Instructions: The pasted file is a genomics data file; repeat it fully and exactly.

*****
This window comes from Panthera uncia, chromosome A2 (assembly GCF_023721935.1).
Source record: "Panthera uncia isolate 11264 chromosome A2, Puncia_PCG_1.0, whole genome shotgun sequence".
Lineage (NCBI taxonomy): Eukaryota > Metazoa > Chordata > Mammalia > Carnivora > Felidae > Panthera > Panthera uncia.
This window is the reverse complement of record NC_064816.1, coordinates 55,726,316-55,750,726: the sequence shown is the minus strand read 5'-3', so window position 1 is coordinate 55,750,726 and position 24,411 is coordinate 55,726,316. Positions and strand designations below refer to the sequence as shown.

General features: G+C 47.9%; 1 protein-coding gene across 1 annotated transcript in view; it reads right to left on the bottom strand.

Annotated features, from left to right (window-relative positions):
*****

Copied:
This window comes from Panthera uncia, chromosome A2 (assembly GCF_023721935.1).
Source record: "Panthera uncia isolate 11264 chromosome A2, Puncia_PCG_1.0, whole genome shotgun sequence".
Lineage (NCBI taxonomy): Eukaryota > Metazoa > Chordata > Mammalia > Carnivora > Felidae > Panthera > Panthera uncia.
This window is the reverse complement of record NC_064816.1, coordinates 55,726,316-55,750,726: the sequence shown is the minus strand read 5'-3', so window position 1 is coordinate 55,750,726 and position 24,411 is coordinate 55,726,316. Positions and strand designations below refer to the sequence as shown.

General features: G+C 47.9%; 1 protein-coding gene across 1 annotated transcript in view; it reads right to left on the bottom strand.

Annotated features, from left to right (window-relative positions):